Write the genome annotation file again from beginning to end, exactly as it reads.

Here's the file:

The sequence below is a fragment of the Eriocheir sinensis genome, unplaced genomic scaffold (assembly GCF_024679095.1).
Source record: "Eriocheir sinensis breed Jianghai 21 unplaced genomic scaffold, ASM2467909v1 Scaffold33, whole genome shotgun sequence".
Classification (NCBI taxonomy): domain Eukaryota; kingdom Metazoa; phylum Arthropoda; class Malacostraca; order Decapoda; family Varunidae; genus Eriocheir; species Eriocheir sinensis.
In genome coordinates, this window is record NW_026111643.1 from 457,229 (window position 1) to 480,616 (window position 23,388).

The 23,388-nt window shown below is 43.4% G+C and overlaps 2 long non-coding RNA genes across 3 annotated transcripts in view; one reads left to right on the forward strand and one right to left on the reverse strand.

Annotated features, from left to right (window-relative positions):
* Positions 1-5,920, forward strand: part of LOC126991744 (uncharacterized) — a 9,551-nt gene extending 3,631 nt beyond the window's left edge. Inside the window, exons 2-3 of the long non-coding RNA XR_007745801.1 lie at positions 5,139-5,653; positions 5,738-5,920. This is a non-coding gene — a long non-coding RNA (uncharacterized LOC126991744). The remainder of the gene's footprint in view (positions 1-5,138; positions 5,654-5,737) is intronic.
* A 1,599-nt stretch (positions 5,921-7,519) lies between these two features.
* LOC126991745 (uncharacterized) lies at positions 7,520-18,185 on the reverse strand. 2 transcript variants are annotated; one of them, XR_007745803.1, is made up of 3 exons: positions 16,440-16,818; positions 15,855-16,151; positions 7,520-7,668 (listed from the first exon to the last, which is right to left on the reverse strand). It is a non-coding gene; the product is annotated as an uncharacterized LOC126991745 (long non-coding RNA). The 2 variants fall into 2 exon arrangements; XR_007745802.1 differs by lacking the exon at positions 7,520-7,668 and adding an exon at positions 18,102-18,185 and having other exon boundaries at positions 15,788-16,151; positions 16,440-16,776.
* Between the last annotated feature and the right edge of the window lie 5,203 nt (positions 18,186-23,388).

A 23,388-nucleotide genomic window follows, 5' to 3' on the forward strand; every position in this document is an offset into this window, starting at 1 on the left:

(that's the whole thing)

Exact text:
The sequence below is a fragment of the Eriocheir sinensis genome, unplaced genomic scaffold (assembly GCF_024679095.1).
Source record: "Eriocheir sinensis breed Jianghai 21 unplaced genomic scaffold, ASM2467909v1 Scaffold33, whole genome shotgun sequence".
Classification (NCBI taxonomy): domain Eukaryota; kingdom Metazoa; phylum Arthropoda; class Malacostraca; order Decapoda; family Varunidae; genus Eriocheir; species Eriocheir sinensis.
In genome coordinates, this window is record NW_026111643.1 from 457,229 (window position 1) to 480,616 (window position 23,388).

The 23,388-nt window shown below is 43.4% G+C and overlaps 2 long non-coding RNA genes across 3 annotated transcripts in view; one reads left to right on the forward strand and one right to left on the reverse strand.

Annotated features, from left to right (window-relative positions):
* Positions 1-5,920, forward strand: part of LOC126991744 (uncharacterized) — a 9,551-nt gene extending 3,631 nt beyond the window's left edge. Inside the window, exons 2-3 of the long non-coding RNA XR_007745801.1 lie at positions 5,139-5,653; positions 5,738-5,920. This is a non-coding gene — a long non-coding RNA (uncharacterized LOC126991744). The remainder of the gene's footprint in view (positions 1-5,138; positions 5,654-5,737) is intronic.
* A 1,599-nt stretch (positions 5,921-7,519) lies between these two features.
* LOC126991745 (uncharacterized) lies at positions 7,520-18,185 on the reverse strand. 2 transcript variants are annotated; one of them, XR_007745803.1, is made up of 3 exons: positions 16,440-16,818; positions 15,855-16,151; positions 7,520-7,668 (listed from the first exon to the last, which is right to left on the reverse strand). It is a non-coding gene; the product is annotated as an uncharacterized LOC126991745 (long non-coding RNA). The 2 variants fall into 2 exon arrangements; XR_007745802.1 differs by lacking the exon at positions 7,520-7,668 and adding an exon at positions 18,102-18,185 and having other exon boundaries at positions 15,788-16,151; positions 16,440-16,776.
* Between the last annotated feature and the right edge of the window lie 5,203 nt (positions 18,186-23,388).

A 23,388-nucleotide genomic window follows, 5' to 3' on the forward strand; every position in this document is an offset into this window, starting at 1 on the left: